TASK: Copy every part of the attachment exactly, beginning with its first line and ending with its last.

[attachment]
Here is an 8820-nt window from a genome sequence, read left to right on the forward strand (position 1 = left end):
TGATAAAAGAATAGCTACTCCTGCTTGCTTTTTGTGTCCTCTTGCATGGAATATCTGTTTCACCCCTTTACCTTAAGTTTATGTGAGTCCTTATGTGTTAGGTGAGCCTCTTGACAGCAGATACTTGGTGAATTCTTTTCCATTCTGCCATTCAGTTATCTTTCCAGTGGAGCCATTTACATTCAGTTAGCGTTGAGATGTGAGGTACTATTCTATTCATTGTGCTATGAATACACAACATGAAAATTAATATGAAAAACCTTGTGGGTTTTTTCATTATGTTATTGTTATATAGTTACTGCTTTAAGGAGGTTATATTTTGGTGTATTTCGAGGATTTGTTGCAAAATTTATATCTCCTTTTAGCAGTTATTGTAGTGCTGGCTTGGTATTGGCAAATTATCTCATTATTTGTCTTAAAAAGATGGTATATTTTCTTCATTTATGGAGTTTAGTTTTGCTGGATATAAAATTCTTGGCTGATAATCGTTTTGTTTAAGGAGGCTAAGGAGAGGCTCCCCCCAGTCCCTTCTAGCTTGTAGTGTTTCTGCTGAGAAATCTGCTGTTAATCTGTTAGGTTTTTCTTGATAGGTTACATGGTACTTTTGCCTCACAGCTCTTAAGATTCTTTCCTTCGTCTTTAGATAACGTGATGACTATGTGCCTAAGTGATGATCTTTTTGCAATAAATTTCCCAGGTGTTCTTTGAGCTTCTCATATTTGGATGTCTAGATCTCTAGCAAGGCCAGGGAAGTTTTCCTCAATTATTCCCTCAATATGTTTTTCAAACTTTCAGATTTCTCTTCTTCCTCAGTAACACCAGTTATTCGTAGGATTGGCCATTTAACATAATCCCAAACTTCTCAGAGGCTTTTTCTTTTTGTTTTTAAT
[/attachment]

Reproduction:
Here is an 8820-nt window from a genome sequence, read left to right on the forward strand (position 1 = left end):
TGATAAAAGAATAGCTACTCCTGCTTGCTTTTTGTGTCCTCTTGCATGGAATATCTGTTTCACCCCTTTACCTTAAGTTTATGTGAGTCCTTATGTGTTAGGTGAGCCTCTTGACAGCAGATACTTGGTGAATTCTTTTCCATTCTGCCATTCAGTTATCTTTCCAGTGGAGCCATTTACATTCAGTTAGCGTTGAGATGTGAGGTACTATTCTATTCATTGTGCTATGAATACACAACATGAAAATTAATATGAAAAACCTTGTGGGTTTTTTCATTATGTTATTGTTATATAGTTACTGCTTTAAGGAGGTTATATTTTGGTGTATTTCGAGGATTTGTTGCAAAATTTATATCTCCTTTTAGCAGTTATTGTAGTGCTGGCTTGGTATTGGCAAATTATCTCATTATTTGTCTTAAAAAGATGGTATATTTTCTTCATTTATGGAGTTTAGTTTTGCTGGATATAAAATTCTTGGCTGATAATCGTTTTGTTTAAGGAGGCTAAGGAGAGGCTCCCCCCAGTCCCTTCTAGCTTGTAGTGTTTCTGCTGAGAAATCTGCTGTTAATCTGTTAGGTTTTTCTTGATAGGTTACATGGTACTTTTGCCTCACAGCTCTTAAGATTCTTTCCTTCGTCTTTAGATAACGTGATGACTATGTGCCTAAGTGATGATCTTTTTGCAATAAATTTCCCAGGTGTTCTTTGAGCTTCTCATATTTGGATGTCTAGATCTCTAGCAAGGCCAGGGAAGTTTTCCTCAATTATTCCCTCAATATGTTTTTCAAACTTTCAGATTTCTCTTCTTCCTCAGTAACACCAGTTATTCGTAGGATTGGCCATTTAACATAATCCCAAACTTCTCAGAGGCTTTTTCTTTTTGTTTTTAAT